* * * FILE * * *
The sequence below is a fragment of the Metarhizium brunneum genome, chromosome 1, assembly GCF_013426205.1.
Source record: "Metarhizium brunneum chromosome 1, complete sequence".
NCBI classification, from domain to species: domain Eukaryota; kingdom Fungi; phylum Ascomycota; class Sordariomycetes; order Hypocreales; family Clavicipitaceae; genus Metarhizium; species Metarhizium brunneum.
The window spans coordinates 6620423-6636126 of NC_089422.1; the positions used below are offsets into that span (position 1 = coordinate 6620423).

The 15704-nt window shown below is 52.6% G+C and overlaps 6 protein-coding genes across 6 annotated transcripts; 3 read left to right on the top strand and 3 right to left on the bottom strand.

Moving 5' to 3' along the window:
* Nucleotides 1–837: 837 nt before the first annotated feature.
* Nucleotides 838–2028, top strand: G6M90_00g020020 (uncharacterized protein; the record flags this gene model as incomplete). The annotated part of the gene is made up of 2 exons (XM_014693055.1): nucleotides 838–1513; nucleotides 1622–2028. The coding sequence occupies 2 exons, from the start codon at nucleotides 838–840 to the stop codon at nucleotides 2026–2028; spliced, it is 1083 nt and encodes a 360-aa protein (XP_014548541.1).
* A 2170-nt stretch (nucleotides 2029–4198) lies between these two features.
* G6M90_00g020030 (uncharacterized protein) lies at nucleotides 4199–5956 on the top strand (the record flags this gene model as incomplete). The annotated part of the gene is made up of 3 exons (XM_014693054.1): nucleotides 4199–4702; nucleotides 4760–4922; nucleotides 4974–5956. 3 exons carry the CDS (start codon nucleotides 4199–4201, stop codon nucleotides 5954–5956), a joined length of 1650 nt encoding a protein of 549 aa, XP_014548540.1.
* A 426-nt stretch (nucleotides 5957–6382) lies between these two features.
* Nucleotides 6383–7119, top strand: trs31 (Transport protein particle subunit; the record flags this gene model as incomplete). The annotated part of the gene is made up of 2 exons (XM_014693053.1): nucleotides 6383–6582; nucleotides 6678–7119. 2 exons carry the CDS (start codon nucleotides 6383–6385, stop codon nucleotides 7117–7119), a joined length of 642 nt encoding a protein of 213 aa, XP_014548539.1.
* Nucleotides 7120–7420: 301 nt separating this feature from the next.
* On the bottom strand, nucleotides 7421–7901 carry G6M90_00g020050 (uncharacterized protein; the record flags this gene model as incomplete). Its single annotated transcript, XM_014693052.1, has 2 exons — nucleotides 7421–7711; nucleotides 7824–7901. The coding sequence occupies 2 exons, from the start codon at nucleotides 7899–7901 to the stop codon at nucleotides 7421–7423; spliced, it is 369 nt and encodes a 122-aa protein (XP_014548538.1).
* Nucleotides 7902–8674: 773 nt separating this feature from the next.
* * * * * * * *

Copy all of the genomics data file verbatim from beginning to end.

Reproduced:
The sequence below is a fragment of the Metarhizium brunneum genome, chromosome 1, assembly GCF_013426205.1.
Source record: "Metarhizium brunneum chromosome 1, complete sequence".
NCBI classification, from domain to species: domain Eukaryota; kingdom Fungi; phylum Ascomycota; class Sordariomycetes; order Hypocreales; family Clavicipitaceae; genus Metarhizium; species Metarhizium brunneum.
The window spans coordinates 6620423-6636126 of NC_089422.1; the positions used below are offsets into that span (position 1 = coordinate 6620423).

The 15704-nt window shown below is 52.6% G+C and overlaps 6 protein-coding genes across 6 annotated transcripts; 3 read left to right on the top strand and 3 right to left on the bottom strand.

Moving 5' to 3' along the window:
* Nucleotides 1–837: 837 nt before the first annotated feature.
* Nucleotides 838–2028, top strand: G6M90_00g020020 (uncharacterized protein; the record flags this gene model as incomplete). The annotated part of the gene is made up of 2 exons (XM_014693055.1): nucleotides 838–1513; nucleotides 1622–2028. The coding sequence occupies 2 exons, from the start codon at nucleotides 838–840 to the stop codon at nucleotides 2026–2028; spliced, it is 1083 nt and encodes a 360-aa protein (XP_014548541.1).
* A 2170-nt stretch (nucleotides 2029–4198) lies between these two features.
* G6M90_00g020030 (uncharacterized protein) lies at nucleotides 4199–5956 on the top strand (the record flags this gene model as incomplete). The annotated part of the gene is made up of 3 exons (XM_014693054.1): nucleotides 4199–4702; nucleotides 4760–4922; nucleotides 4974–5956. 3 exons carry the CDS (start codon nucleotides 4199–4201, stop codon nucleotides 5954–5956), a joined length of 1650 nt encoding a protein of 549 aa, XP_014548540.1.
* A 426-nt stretch (nucleotides 5957–6382) lies between these two features.
* Nucleotides 6383–7119, top strand: trs31 (Transport protein particle subunit; the record flags this gene model as incomplete). The annotated part of the gene is made up of 2 exons (XM_014693053.1): nucleotides 6383–6582; nucleotides 6678–7119. 2 exons carry the CDS (start codon nucleotides 6383–6385, stop codon nucleotides 7117–7119), a joined length of 642 nt encoding a protein of 213 aa, XP_014548539.1.
* Nucleotides 7120–7420: 301 nt separating this feature from the next.
* On the bottom strand, nucleotides 7421–7901 carry G6M90_00g020050 (uncharacterized protein; the record flags this gene model as incomplete). Its single annotated transcript, XM_014693052.1, has 2 exons — nucleotides 7421–7711; nucleotides 7824–7901. The coding sequence occupies 2 exons, from the start codon at nucleotides 7899–7901 to the stop codon at nucleotides 7421–7423; spliced, it is 369 nt and encodes a 122-aa protein (XP_014548538.1).
* Nucleotides 7902–8674: 773 nt separating this feature from the next.